As early as the classic Hammer monsters of Dracula and Frankenstein, horror cinema has been inseparable from literature. In the past year alone, horror movie heavyweights like IT, Annihilation and The Ritual have all brought to life the nightmares of the page.
But not every book claws its way to the silver screen. Be it because they’re too drenched with gore, too dark, or just too damn weird, a host of horror writing stirs silent and underappreciated. These are The Unadapted.
The legend foes that over the course of reading his story ‘Guts’ across the world, Chuck Palahniuk caused sixty-seven people to faint. Following a sex-starved teenager in search of the ultimate orgasm, ‘Guts’ ends with the youth’s trip to a swimming pool suction system, and the story earning its name. Yet, this infamous tale is far from the main course, instead serving only as an appetiser: the first of twenty-three gruesome works which make up Palahniuk’s ‘novel of stories’, Haunted.
Told by a group of dehumanised stereotypes named the likes of Comrade Snarky and the Earl of Slander, these stories are connected by the framing narrative of a writing retreat: “abandon your lives for three months”, declares the advert. It is here, isolated and slowly descending into insanity, that each character pens their story.
Far from the splatter of ‘Guts’, however, these stories span the full breadth of horror. ‘The Nightmare Box’ and ‘Obsolete’, for instance, are pure existential dread. In ‘Obsolete’, humanity discovers that human souls achieve immortality on Venus. The imperfect, meanwhile, are doomed to live out cyclical lives. The global population then commits suicide en masse, with the belief that with no more bodies to carry souls, everyone will emigrate to Venus. The story focuses on the final four people on Earth: a family, suffocating themselves in their car.
However, like all the greatest works of horror, Haunted seethes with social satire. First published in 2005 during the peak of reality TV like Big Brother, Haunted‘s framing narrative skewers the fame-hungry culture of modern celebrity. Trapped within the writing retreat, the characters start to compete to create the best personal narrative arc for when they are eventually rescued and exposed to a media storm. They turn to self-mutilation and murder, all with the goal of marketing themselves as the most sympathetic survivor of the writing retreat from Hell.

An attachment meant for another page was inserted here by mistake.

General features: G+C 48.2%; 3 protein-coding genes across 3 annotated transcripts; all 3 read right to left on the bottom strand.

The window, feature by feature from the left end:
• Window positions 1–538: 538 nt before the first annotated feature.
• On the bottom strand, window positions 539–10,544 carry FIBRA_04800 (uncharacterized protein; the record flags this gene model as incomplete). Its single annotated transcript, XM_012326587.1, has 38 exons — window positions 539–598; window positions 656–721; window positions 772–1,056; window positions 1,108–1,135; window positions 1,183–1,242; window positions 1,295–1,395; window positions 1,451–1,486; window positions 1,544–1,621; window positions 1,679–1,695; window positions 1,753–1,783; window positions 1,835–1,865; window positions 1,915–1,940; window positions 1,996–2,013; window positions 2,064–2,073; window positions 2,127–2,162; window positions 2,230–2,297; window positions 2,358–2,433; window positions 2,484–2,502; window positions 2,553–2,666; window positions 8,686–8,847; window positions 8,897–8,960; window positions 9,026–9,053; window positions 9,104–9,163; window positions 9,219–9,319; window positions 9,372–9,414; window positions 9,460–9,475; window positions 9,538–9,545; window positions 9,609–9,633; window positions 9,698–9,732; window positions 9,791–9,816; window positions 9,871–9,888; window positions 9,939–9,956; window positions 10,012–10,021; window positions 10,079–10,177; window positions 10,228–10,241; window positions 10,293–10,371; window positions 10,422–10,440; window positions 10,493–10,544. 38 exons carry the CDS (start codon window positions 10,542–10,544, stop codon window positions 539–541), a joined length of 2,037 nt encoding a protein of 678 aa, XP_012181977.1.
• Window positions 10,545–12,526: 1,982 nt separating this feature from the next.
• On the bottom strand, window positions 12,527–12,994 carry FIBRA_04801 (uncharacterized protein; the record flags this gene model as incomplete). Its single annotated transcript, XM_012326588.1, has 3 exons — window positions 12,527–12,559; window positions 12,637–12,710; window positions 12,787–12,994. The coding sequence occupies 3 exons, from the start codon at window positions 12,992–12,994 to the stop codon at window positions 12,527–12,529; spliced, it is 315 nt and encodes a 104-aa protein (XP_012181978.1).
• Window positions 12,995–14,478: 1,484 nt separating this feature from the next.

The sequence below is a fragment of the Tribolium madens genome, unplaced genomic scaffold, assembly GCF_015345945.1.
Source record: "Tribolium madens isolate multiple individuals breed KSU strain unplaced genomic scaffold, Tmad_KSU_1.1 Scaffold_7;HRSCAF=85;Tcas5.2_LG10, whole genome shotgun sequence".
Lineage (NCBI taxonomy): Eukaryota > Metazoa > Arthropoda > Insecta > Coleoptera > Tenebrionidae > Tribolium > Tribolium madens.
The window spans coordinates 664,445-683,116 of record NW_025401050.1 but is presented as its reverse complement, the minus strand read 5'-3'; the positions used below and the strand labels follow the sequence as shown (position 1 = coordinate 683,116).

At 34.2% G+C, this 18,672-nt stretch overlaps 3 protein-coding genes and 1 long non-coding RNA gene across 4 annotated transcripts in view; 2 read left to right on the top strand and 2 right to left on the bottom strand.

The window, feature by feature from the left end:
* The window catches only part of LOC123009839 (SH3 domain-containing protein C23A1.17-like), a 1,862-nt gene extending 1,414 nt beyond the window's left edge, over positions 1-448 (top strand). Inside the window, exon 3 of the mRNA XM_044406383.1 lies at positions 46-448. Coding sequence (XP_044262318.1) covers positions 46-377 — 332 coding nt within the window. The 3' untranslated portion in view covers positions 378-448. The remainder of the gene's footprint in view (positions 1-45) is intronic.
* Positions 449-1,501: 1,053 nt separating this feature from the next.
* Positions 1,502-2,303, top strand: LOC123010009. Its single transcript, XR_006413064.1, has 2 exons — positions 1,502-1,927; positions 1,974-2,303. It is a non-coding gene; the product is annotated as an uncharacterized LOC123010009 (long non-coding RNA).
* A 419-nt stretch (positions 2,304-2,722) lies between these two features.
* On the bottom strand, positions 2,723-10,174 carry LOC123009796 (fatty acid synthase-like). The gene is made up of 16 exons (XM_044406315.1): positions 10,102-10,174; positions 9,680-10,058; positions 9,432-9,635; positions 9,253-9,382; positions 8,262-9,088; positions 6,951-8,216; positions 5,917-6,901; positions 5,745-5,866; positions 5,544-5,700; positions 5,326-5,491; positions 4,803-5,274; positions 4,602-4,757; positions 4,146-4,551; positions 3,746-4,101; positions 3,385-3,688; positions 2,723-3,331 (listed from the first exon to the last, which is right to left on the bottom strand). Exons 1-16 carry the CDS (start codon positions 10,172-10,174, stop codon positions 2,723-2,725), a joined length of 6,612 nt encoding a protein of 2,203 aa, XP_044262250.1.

Likewise, the individual stories of Haunted lampoon society through a horrific lens. In ‘Speaking Bitterness’, the fine line preventing social justice from tipping into injustice is exposed. At an all-female victim support group for sufferers of male violence, a transsexual woman attends. The original group, unable to accept her as one of their own, viciously attack her in a frenzy of transphobic violence. “From the minute we sat down, we tried to explain…” the narrator rationalises, in turn misgendering the woman and echoing a culture which can work against its own social progress.
‘Slumming’, meanwhile, predates the later craze of ‘poverty porn’, showcasing the rich and famous’ fetishisation of the poor: sleeping rough and faking homelessness just for the thrill of it. “Anonymity is the new fame”, one character declares. “Social divers are the new social climbers”. When a serial killer of the homeless starts including these nouveau-poor in his spree, however, the social divers are appalled to find themselves with no avenue for help.
So why has Haunted yet to be adapted into film? Perhaps the narrative is too fragmented, blending a novel, short stories and poetry in one. Or, perhaps its satirical take on celebrity culture would require updating a decade on. But the best explanation may lie with the author himself: “a film has to maintain a certain decorum in order to be broadcast to a vast audience. No one really gives a damn about books. No one has bothered to ban a book in decades. With that disregard comes the freedom that only books have”.